Appellant stresses on appeal that Thatiah's having taken L.C.P. into protective custody, the subsequent filing of a suit to terminate appellant's parental rights, and the alleged promises of treatment and probation in exchange for a statement combine to establish a coercive atmosphere in which appellant was functionally "in custody." However, the Supreme Court has cautioned that a non-custodial situation is not converted into one in which Miranda, supra, applies in the absence of a formal arrest or restraint on freedom of movement merely because an appellate court concludes that the questioning occurred in a "coercive environment." Oregon v. Mathiason, 429 U.S. 492, 495, 97 S. Ct. 711, 714, 50 L. Ed. 2d 714, 719. While this case is a close one indeed, we are unable to conclude that these circumstances amount to "custodial interrogation." Assuming arguendo that Thatiah was an agent of the State,[7] we are unable to distinguish this case from Oregon v. Mathiason, supra, wherein the Supreme Court concluded that no custodial interrogation had occurred.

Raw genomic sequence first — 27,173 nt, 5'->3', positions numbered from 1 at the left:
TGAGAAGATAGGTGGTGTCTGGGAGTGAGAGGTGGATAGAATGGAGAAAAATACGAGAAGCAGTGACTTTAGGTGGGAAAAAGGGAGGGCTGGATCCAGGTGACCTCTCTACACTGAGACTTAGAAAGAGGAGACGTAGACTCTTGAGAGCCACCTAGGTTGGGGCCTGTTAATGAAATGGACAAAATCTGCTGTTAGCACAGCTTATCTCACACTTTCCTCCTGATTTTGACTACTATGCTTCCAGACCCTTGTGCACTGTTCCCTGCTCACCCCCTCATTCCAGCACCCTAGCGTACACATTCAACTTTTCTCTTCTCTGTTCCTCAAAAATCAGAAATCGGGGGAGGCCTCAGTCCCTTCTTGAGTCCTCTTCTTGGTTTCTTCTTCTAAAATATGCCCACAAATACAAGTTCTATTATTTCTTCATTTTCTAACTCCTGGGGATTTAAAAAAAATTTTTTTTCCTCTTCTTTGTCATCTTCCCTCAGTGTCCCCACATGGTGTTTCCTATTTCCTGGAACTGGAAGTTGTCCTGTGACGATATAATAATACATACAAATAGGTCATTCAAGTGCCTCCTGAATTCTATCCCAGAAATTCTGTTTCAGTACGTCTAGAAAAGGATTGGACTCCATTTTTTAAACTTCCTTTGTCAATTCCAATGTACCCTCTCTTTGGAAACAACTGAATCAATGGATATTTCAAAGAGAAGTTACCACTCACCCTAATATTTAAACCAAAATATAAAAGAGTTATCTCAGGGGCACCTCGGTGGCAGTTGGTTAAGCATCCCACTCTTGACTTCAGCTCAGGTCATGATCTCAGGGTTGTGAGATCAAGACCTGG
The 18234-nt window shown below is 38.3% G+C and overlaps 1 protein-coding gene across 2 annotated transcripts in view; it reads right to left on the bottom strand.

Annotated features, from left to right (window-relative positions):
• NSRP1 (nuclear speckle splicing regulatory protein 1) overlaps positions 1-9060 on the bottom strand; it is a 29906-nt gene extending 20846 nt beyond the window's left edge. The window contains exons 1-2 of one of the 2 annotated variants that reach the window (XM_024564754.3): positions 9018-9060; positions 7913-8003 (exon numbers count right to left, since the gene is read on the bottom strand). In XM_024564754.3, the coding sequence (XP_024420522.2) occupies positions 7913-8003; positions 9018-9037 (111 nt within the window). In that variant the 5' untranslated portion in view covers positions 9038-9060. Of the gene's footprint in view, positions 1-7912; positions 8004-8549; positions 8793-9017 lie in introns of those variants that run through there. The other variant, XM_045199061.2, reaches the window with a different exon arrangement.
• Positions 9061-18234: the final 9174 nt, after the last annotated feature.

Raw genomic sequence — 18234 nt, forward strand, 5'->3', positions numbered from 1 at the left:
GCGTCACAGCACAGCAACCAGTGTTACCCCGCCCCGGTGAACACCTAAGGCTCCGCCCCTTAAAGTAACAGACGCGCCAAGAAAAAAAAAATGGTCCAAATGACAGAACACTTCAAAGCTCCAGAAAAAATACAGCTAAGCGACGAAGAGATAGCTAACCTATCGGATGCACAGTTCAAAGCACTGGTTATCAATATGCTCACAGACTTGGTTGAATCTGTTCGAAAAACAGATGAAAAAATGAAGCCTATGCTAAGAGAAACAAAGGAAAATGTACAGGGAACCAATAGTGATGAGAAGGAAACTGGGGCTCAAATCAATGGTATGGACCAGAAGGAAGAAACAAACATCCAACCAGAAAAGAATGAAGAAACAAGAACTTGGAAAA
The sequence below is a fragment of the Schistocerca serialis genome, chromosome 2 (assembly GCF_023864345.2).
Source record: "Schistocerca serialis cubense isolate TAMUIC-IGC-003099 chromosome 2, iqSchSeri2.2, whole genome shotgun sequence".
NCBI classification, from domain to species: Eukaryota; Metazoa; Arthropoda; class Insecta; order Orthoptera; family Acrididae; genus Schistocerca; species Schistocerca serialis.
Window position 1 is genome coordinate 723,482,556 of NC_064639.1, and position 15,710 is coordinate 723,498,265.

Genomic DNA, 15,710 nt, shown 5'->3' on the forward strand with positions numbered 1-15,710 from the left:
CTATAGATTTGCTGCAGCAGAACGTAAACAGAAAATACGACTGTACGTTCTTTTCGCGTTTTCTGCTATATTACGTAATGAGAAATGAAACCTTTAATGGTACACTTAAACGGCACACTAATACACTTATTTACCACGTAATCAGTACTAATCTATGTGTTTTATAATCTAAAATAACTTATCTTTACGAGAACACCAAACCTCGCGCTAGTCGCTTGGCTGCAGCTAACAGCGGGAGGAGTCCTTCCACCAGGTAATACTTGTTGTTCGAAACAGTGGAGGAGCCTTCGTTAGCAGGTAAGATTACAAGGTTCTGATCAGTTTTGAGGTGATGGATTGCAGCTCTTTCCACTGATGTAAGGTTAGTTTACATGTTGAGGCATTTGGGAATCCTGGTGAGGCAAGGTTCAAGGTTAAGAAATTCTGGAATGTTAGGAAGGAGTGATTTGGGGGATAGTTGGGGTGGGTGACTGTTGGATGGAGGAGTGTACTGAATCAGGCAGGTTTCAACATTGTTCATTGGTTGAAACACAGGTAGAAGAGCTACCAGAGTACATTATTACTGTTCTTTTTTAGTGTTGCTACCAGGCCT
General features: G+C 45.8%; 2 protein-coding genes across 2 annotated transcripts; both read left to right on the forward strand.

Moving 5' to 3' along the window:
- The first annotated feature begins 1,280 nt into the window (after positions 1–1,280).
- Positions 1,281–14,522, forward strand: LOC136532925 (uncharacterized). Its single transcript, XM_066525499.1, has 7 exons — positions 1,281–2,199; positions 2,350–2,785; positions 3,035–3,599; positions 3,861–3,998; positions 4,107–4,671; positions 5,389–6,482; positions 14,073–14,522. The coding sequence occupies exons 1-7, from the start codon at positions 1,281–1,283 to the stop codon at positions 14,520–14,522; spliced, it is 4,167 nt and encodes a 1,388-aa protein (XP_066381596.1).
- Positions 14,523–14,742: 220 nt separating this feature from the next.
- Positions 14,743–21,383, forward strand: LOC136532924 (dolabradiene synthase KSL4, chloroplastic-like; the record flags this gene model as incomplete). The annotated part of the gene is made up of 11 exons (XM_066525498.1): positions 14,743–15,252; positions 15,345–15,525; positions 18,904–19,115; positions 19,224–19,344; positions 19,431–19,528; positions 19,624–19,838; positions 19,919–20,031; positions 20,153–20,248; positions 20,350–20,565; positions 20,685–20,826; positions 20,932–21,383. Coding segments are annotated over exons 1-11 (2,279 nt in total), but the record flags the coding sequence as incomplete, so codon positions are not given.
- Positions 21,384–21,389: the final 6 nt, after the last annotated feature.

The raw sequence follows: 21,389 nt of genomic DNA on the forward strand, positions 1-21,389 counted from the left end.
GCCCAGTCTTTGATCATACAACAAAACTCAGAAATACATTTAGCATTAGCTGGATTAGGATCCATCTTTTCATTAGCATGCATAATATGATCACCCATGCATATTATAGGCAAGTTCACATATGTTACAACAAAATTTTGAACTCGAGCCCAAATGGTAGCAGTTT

Indeed, the facts of Mathiason are more compelling than those of appellant's case. Mathiason was a parolee who was suspected of involvement in a neighborhood theft. He voluntarily went to the office of the Oregon State Police and discussed the matter with an agent of the state police. The interview lasted approximately thirty minutes and during the initial portion of the interview the police officer (falsely) told Mathiason that his fingerprints were found at the scene of the burglary. Mathiason confessed his guilt within the first five minutes of the interview, received the Miranda warnings, and provided police with a taped confession. At the end of the interview, Mathiason was allowed to leave the offices of the state police and the interrogating officer informed him that he was referring the case to the district attorney. Oregon v. Mathiason, 429 U.S. at 493-94, 97 S. Ct. at 713, 50 L. Ed. 2d at 718. The per curiam opinion, expressing the views of six members of the Court, concluded that there was "no indication that the questioning took place in a context where [Mathiason's] freedom to depart was restricted in any way." Id. at 495, 97 S. Ct. at 714, 50 L. Ed. 2d at 719. After noting that any questioning by police authorities will have some coercive elements, the Court cautioned that the Miranda protections are not to be imposed "simply because the questioning takes place in the station house, or because the questioned person is one whom the police suspect." Id. Assuming, arguendo, that Thatiah may be considered the functional equivalent of a police officer, and that his office is the functional equivalent of the station house, we are unable to conclude that appellant's interview with Thatiah falls within the ambit of custodial interrogation.